The Collegian
Wednesday, February 01, 2023

Law students, undergrads reach out to community through Street Law

Students from the T.C. Williams School of Law and undergraduate students are taking to the streets.

Street Law is a program sponsored by the law school that teaches elementary, middle and high school students how the legal system works in their everyday lives.

Tom Liu, a second-year law student, is the current president of Street Law.

He said the students involved in the program travel to three different sites within the community, the North Richmond YMCA, the Tuckahoe Family YMCA and the Friends Center, to educate youth about the legal system, focusing on their rights and responsibilities.

"The program is also meant to empower [youth] when they feel those rights are being violated," he said. "The program also gives them awareness of pressing legal issues that are affecting people in their age range."

Anthony Holman, also a second-year law student, is the current vice president. He said the lesson plans the students made were geared more toward a learning experience than giving legal advice.

Tara Casey, Street Law's faculty adviser and director of the Harry L. Carrico Center for Pro Bono Service, said the program had been on hiatus until she arrived in 2007.

"The students who were the leaders of Street Law worked closely with me as we began its resurgence," she said.

Casey said she had been involved with Street Law since she was the inaugural director of the Carrico Center in 2007.

She said she noticed a natural synergy between what the Carrico Center hoped to accomplish by engaging the law students with the community and with Street Law's mission.

Liu said he had been drawn to Street Law because unlike most of the other service programs in the law school, which were reserved for second- and third-year students, Street Law was available to students in every school at Richmond: law, undergraduate and the School of Continuing Studies.

"I originally had a very strong interest in community service when I was applying to law school," he said. "What brought me to the University of Richmond was their array of community service programs. Street Law is great because it focuses on empowering the community and also trying to prevent future legal need."

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Sophomore Sandra Zuniga Guzman is an undergraduate student who ended up volunteering with Street Law by accident.

She joined the program last year as a freshman when she saw an announcement in SpiderBytes.

"It didn't occur to me that [Street Law] was for law students," she said. "It should have hit me when I saw that the meeting was taking place in the law school, but I still attended the meeting, along with three other undergraduates."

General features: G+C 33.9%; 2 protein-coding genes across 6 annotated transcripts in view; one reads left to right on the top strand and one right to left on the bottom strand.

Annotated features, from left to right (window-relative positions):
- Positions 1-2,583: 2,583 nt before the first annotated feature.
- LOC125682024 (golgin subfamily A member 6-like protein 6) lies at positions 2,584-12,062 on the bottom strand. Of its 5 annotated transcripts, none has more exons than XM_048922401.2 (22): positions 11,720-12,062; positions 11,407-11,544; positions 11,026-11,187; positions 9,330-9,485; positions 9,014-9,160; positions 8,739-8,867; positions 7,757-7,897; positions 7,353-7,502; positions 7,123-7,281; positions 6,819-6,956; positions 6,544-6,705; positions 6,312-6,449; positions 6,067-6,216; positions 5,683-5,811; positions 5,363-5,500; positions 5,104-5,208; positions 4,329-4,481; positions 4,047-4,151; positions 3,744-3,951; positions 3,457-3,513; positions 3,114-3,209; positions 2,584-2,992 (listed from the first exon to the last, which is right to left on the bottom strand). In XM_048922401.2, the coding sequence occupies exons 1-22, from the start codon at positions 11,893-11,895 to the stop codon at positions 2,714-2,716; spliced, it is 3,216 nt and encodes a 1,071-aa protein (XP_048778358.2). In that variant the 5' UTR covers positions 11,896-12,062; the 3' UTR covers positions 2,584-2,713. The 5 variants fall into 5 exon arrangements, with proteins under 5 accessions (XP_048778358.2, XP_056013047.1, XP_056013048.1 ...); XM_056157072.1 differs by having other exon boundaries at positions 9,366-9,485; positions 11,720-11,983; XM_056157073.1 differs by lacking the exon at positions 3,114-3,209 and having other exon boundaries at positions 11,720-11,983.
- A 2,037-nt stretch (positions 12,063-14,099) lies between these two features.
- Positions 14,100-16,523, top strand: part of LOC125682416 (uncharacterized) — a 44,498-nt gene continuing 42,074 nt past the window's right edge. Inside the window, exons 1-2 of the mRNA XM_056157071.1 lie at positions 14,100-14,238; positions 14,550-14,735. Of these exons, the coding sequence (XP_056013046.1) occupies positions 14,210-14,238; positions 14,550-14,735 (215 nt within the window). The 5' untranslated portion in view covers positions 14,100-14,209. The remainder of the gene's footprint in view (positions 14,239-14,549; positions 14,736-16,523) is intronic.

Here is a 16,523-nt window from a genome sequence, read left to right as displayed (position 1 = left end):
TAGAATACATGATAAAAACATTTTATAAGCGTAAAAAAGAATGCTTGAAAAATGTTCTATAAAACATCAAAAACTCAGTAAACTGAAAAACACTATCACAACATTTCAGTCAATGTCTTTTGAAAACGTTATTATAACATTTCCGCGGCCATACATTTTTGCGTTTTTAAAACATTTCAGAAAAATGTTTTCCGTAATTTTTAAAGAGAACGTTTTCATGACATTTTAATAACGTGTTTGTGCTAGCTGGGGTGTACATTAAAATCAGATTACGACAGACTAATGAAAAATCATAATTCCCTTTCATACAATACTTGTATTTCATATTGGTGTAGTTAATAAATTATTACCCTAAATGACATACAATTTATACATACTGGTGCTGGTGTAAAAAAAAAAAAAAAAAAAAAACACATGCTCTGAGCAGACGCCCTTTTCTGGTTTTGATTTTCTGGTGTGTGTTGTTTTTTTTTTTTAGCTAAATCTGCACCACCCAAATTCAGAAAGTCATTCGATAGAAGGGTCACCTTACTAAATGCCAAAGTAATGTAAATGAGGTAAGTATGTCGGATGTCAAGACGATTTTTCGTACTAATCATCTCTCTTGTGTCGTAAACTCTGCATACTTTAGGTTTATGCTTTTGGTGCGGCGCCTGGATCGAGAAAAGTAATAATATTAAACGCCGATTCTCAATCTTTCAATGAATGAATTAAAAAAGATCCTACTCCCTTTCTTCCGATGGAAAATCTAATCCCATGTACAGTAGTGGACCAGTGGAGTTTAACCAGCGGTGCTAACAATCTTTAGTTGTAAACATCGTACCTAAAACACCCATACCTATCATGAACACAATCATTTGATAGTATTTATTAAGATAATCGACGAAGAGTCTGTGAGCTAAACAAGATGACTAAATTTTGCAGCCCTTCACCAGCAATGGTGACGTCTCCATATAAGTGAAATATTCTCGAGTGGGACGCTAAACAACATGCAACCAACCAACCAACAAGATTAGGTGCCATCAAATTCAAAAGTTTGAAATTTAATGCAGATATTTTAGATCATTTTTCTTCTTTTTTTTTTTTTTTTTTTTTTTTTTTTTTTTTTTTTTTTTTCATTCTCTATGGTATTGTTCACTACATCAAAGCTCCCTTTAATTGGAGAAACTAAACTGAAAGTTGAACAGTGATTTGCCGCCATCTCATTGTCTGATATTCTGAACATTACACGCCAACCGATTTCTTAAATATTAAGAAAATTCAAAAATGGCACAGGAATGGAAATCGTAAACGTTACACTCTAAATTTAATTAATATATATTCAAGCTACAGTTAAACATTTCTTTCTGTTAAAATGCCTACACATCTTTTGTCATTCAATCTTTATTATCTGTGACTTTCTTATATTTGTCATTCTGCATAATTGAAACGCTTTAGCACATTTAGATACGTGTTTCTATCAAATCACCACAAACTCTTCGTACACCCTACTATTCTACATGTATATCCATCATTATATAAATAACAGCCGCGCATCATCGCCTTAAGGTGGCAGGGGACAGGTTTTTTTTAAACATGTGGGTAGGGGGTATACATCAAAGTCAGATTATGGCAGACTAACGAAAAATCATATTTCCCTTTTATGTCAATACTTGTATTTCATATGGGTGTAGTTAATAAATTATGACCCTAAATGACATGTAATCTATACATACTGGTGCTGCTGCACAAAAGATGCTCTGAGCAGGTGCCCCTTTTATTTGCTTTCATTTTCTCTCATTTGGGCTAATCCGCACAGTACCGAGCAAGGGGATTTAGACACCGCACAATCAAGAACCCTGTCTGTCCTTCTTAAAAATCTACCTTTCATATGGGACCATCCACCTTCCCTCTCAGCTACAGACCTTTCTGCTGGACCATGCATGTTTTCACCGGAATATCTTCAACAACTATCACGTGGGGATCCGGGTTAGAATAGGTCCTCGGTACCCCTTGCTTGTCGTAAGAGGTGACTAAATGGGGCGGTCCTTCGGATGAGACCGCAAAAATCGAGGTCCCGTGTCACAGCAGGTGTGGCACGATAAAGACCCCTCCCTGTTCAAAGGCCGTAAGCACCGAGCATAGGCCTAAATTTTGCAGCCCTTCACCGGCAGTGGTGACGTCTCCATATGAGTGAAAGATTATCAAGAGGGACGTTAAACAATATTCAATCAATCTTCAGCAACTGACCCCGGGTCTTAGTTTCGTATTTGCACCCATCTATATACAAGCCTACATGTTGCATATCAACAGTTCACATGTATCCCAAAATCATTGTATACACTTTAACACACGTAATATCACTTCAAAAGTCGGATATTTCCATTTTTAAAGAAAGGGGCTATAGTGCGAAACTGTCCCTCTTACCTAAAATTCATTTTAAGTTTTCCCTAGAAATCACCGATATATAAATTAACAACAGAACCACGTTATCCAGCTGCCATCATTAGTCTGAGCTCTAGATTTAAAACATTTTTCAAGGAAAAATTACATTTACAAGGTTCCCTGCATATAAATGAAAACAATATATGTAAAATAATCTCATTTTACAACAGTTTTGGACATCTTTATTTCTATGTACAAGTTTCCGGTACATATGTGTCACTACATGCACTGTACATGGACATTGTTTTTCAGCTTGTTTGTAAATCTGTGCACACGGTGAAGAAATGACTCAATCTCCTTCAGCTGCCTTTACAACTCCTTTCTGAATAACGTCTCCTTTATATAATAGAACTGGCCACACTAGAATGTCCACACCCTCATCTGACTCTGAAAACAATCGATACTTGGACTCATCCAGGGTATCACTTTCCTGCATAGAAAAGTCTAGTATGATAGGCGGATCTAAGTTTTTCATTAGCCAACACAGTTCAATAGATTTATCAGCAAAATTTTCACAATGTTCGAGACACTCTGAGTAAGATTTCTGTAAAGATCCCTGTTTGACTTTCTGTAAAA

Zuniga Guzman said though it was a mistake that she joined the group at first, she enjoyed getting to know the law students and becoming a recruiter of undergraduate students for Street Law.

Zuniga Guzman is the current volunteer coordinator and serves as the primary contact for undergraduate relations.

Liu and Zuniga Guzman both said that Street Law served as a bridge for law, undergraduate and continuing studies students to work with the community.

While working with people from the law school and the children from the community, Zuniga Guzman said she enjoyed seeing the progress the children made through the program.

"It is very rewarding to see a shy child open up and gain confidence through our lessons," she said.

Zuniga Guzman also said that Street Law gave her the ability to realize that she liked to interact with children and gave her an idea of what the school system was like. She has seen the benefits of being a mentor for these at-risk students.

"Having come from a single-parent household, I wasn't an at-risk child, but I definitely see the benefits of having a mentor because I have had them throughout my life," she said. "And being an immigrant child, it is so important sometimes to just know that there are people in the community that care about you beyond just your family."

Liu said Street Law was an important program to stay involved in because the program focused on prevention of legal issues rather than current need.

"We hope to inform them of common misconceptions about legal issues that a lot of youth in our nation face today," he said. "We help give legal education to the community so that they know what their real legal rights are."

Holman said Street Law benefited the law students by reinforcing what they had already learned in the classroom for some of their core classes.

Casey said if the Street Law lessons were not resonating with the students they served, then they would not need to continue to work with them. But, she said that the dialogue the students and mentors had about current issues showed their understanding and growth.

"To be able to provide a forum of expression for these students is invaluable," she said. "I hope the children see the college students as role models and contemplate: 'That could be me. I can go to college, to law school.' Just envisioning their own potential through this interaction is phenomenal."

Contact staff writer Amelia Vogler at

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